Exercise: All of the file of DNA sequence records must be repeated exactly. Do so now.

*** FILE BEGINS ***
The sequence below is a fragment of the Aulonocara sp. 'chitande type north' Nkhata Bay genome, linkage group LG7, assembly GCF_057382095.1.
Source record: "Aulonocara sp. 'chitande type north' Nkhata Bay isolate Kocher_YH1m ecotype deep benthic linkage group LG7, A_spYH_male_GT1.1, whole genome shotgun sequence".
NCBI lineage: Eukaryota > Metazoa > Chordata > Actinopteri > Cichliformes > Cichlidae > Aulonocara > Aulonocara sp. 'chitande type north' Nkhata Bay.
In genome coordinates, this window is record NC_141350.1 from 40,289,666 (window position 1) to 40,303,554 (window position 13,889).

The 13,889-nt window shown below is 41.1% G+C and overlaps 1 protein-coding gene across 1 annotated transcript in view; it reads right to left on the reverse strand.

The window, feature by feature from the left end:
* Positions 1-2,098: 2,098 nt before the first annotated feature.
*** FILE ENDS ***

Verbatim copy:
The sequence below is a fragment of the Aulonocara sp. 'chitande type north' Nkhata Bay genome, linkage group LG7, assembly GCF_057382095.1.
Source record: "Aulonocara sp. 'chitande type north' Nkhata Bay isolate Kocher_YH1m ecotype deep benthic linkage group LG7, A_spYH_male_GT1.1, whole genome shotgun sequence".
NCBI lineage: Eukaryota > Metazoa > Chordata > Actinopteri > Cichliformes > Cichlidae > Aulonocara > Aulonocara sp. 'chitande type north' Nkhata Bay.
In genome coordinates, this window is record NC_141350.1 from 40,289,666 (window position 1) to 40,303,554 (window position 13,889).

The 13,889-nt window shown below is 41.1% G+C and overlaps 1 protein-coding gene across 1 annotated transcript in view; it reads right to left on the reverse strand.

The window, feature by feature from the left end:
* Positions 1-2,098: 2,098 nt before the first annotated feature.